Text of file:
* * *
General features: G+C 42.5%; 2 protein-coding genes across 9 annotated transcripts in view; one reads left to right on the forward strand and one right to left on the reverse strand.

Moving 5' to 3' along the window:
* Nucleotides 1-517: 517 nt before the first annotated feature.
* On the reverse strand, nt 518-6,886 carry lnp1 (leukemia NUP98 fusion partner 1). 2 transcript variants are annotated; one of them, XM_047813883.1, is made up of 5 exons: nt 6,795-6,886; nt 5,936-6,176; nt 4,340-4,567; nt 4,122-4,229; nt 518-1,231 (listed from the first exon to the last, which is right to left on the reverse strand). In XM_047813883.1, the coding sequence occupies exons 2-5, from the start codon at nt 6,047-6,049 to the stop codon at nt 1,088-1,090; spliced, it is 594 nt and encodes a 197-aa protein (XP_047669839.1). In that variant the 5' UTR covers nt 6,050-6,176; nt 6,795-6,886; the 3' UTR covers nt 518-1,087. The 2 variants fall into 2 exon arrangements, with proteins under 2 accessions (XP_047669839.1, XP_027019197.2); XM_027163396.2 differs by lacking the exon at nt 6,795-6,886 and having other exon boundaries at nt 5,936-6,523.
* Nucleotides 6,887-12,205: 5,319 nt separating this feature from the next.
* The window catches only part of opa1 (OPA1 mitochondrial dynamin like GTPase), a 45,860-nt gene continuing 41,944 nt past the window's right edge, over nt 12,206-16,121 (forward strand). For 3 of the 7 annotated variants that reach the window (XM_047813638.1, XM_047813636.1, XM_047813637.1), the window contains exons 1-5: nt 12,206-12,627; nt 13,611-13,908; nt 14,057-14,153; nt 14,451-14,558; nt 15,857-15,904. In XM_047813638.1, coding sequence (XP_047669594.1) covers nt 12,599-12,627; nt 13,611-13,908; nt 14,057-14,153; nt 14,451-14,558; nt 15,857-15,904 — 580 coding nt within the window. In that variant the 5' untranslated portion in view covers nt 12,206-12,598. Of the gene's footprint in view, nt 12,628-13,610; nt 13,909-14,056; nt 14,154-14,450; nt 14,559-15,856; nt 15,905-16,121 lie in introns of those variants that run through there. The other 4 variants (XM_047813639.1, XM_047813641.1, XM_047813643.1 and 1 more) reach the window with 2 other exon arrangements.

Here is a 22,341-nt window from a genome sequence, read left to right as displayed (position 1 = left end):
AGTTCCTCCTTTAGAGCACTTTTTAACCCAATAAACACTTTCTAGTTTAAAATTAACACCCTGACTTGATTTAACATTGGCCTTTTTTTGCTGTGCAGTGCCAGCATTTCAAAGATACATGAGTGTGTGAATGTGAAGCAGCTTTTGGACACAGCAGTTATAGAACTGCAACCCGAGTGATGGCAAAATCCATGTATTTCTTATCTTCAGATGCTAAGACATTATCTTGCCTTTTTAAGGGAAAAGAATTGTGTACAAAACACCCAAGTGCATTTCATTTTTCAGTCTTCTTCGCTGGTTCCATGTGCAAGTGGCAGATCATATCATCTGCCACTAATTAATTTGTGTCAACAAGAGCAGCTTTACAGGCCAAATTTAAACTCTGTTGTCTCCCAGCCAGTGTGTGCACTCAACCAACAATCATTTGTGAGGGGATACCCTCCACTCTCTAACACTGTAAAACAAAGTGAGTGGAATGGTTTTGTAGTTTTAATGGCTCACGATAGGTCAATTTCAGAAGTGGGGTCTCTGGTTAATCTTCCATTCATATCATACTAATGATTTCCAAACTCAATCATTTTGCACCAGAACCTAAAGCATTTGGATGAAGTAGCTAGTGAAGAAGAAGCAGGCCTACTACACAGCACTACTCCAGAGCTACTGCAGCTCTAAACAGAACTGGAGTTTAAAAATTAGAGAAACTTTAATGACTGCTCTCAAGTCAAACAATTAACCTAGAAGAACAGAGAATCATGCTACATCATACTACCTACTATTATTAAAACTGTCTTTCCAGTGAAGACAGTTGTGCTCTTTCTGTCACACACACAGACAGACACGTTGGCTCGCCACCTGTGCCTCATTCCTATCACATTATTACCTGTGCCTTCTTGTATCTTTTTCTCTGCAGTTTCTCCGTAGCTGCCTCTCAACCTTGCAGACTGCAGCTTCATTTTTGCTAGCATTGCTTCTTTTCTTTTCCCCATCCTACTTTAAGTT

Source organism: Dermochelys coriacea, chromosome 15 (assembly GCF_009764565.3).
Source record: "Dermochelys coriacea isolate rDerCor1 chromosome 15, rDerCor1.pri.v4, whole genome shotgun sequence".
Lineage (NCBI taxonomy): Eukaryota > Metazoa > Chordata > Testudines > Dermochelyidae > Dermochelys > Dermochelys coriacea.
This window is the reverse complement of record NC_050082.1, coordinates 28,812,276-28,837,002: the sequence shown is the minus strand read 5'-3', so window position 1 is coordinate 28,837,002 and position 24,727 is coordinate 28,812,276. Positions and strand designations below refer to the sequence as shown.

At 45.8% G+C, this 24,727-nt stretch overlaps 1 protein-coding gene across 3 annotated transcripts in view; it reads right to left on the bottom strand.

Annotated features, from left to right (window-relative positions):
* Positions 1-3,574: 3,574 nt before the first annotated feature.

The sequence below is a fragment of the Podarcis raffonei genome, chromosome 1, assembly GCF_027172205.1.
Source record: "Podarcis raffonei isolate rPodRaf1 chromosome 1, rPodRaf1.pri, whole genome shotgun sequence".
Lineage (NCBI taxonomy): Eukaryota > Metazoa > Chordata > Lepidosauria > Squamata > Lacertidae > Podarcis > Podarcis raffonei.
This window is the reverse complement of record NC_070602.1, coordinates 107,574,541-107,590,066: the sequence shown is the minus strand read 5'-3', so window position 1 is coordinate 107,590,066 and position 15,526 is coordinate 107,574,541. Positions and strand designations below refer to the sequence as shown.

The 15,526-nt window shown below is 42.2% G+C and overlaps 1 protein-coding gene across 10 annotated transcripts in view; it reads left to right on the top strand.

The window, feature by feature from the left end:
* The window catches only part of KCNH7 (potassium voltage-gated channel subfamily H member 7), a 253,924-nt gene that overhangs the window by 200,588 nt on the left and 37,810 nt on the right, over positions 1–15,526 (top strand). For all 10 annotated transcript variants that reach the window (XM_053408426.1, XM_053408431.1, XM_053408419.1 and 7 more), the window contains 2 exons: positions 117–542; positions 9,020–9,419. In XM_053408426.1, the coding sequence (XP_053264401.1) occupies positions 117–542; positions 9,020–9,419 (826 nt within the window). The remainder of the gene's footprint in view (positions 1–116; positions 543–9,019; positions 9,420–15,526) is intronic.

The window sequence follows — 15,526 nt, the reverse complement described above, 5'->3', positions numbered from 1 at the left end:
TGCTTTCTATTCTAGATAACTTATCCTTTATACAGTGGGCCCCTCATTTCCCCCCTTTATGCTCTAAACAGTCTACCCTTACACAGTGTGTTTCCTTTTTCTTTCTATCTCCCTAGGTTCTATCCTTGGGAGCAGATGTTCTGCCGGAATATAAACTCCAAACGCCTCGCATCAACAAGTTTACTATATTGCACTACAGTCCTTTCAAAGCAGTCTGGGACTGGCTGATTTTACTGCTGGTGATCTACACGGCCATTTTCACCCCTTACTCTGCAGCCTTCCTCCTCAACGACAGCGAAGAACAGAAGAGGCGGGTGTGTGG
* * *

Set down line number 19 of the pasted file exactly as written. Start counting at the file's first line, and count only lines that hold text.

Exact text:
This window is the reverse complement of record NC_070602.1, coordinates 107,574,541-107,590,066: the sequence shown is the minus strand read 5'-3', so window position 1 is coordinate 107,590,066 and position 15,526 is coordinate 107,574,541. Positions and strand designations below refer to the sequence as shown.